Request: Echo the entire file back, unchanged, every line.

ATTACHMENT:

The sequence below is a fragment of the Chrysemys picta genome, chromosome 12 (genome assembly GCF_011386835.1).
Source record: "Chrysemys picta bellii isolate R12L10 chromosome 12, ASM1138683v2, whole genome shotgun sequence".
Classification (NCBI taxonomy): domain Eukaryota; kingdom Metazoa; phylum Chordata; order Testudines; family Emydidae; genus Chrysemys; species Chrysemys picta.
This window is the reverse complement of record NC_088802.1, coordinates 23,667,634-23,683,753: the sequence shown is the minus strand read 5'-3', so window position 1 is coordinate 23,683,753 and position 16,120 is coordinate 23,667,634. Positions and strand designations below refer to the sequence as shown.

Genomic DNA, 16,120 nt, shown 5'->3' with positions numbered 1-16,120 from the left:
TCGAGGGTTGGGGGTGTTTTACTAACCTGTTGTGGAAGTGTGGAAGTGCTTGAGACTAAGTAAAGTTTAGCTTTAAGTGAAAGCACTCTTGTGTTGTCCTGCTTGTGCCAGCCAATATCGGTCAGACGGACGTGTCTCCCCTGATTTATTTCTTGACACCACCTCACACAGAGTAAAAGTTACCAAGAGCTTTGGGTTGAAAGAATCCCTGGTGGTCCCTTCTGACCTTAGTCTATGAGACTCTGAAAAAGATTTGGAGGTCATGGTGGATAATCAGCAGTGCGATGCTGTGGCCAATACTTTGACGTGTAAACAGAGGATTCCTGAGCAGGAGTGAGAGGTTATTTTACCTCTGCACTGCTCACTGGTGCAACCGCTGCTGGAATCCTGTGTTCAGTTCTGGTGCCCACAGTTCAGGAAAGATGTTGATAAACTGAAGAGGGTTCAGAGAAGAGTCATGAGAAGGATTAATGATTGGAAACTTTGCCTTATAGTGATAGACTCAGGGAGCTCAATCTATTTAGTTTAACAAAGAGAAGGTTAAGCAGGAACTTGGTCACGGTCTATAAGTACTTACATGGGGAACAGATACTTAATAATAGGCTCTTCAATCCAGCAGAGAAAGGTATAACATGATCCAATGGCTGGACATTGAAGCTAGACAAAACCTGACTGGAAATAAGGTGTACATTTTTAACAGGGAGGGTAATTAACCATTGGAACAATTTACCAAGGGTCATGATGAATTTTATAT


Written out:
The sequence below is a fragment of the Chrysemys picta genome, chromosome 12 (genome assembly GCF_011386835.1).
Source record: "Chrysemys picta bellii isolate R12L10 chromosome 12, ASM1138683v2, whole genome shotgun sequence".
Classification (NCBI taxonomy): domain Eukaryota; kingdom Metazoa; phylum Chordata; order Testudines; family Emydidae; genus Chrysemys; species Chrysemys picta.
This window is the reverse complement of record NC_088802.1, coordinates 23,667,634-23,683,753: the sequence shown is the minus strand read 5'-3', so window position 1 is coordinate 23,683,753 and position 16,120 is coordinate 23,667,634. Positions and strand designations below refer to the sequence as shown.

Genomic DNA, 16,120 nt, shown 5'->3' with positions numbered 1-16,120 from the left:
TCGAGGGTTGGGGGTGTTTTACTAACCTGTTGTGGAAGTGTGGAAGTGCTTGAGACTAAGTAAAGTTTAGCTTTAAGTGAAAGCACTCTTGTGTTGTCCTGCTTGTGCCAGCCAATATCGGTCAGACGGACGTGTCTCCCCTGATTTATTTCTTGACACCACCTCACACAGAGTAAAAGTTACCAAGAGCTTTGGGTTGAAAGAATCCCTGGTGGTCCCTTCTGACCTTAGTCTATGAGACTCTGAAAAAGATTTGGAGGTCATGGTGGATAATCAGCAGTGCGATGCTGTGGCCAATACTTTGACGTGTAAACAGAGGATTCCTGAGCAGGAGTGAGAGGTTATTTTACCTCTGCACTGCTCACTGGTGCAACCGCTGCTGGAATCCTGTGTTCAGTTCTGGTGCCCACAGTTCAGGAAAGATGTTGATAAACTGAAGAGGGTTCAGAGAAGAGTCATGAGAAGGATTAATGATTGGAAACTTTGCCTTATAGTGATAGACTCAGGGAGCTCAATCTATTTAGTTTAACAAAGAGAAGGTTAAGCAGGAACTTGGTCACGGTCTATAAGTACTTACATGGGGAACAGATACTTAATAATAGGCTCTTCAATCCAGCAGAGAAAGGTATAACATGATCCAATGGCTGGACATTGAAGCTAGACAAAACCTGACTGGAAATAAGGTGTACATTTTTAACAGGGAGGGTAATTAACCATTGGAACAATTTACCAAGGGTCATGATGAATTTTATAT